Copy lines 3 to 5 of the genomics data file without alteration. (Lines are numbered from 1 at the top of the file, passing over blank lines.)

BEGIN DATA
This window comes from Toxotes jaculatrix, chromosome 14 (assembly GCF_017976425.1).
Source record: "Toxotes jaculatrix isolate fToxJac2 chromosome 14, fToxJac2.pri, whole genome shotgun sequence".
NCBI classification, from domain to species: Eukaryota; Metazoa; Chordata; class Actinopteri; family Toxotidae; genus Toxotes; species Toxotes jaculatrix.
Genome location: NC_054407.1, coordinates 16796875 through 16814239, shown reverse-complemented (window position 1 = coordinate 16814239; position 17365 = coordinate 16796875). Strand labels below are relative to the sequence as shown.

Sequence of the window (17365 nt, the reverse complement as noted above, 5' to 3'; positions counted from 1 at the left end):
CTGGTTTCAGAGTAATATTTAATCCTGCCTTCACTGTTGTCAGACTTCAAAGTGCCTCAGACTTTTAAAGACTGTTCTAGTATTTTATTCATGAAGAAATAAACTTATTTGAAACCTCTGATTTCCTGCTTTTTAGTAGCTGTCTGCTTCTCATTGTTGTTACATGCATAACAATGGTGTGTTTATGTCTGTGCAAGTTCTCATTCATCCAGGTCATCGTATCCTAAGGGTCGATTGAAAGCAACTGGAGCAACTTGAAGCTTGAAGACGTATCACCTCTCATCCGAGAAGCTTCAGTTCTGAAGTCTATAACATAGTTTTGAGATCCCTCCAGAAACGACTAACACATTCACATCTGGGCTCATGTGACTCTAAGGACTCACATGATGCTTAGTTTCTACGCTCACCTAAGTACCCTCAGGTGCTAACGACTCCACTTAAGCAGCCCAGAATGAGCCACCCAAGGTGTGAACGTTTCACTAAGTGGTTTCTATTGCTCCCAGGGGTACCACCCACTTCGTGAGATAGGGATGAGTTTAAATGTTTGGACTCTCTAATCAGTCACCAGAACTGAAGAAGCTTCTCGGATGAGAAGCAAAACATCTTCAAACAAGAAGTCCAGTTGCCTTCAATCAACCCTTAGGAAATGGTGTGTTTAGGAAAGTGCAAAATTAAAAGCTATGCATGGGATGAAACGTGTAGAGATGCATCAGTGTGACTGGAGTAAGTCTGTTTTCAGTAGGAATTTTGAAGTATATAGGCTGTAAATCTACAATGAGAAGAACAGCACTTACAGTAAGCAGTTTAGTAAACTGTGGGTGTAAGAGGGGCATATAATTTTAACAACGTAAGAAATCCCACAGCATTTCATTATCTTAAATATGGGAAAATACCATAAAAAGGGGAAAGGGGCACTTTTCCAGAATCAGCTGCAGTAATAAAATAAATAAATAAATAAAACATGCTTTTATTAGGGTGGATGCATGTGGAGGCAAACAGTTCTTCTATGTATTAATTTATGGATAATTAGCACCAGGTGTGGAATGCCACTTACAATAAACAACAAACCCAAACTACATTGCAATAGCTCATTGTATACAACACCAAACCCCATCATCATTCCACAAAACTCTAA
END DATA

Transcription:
NCBI classification, from domain to species: Eukaryota; Metazoa; Chordata; class Actinopteri; family Toxotidae; genus Toxotes; species Toxotes jaculatrix.
Genome location: NC_054407.1, coordinates 16796875 through 16814239, shown reverse-complemented (window position 1 = coordinate 16814239; position 17365 = coordinate 16796875). Strand labels below are relative to the sequence as shown.

Sequence of the window (17365 nt, the reverse complement as noted above, 5' to 3'; positions counted from 1 at the left end):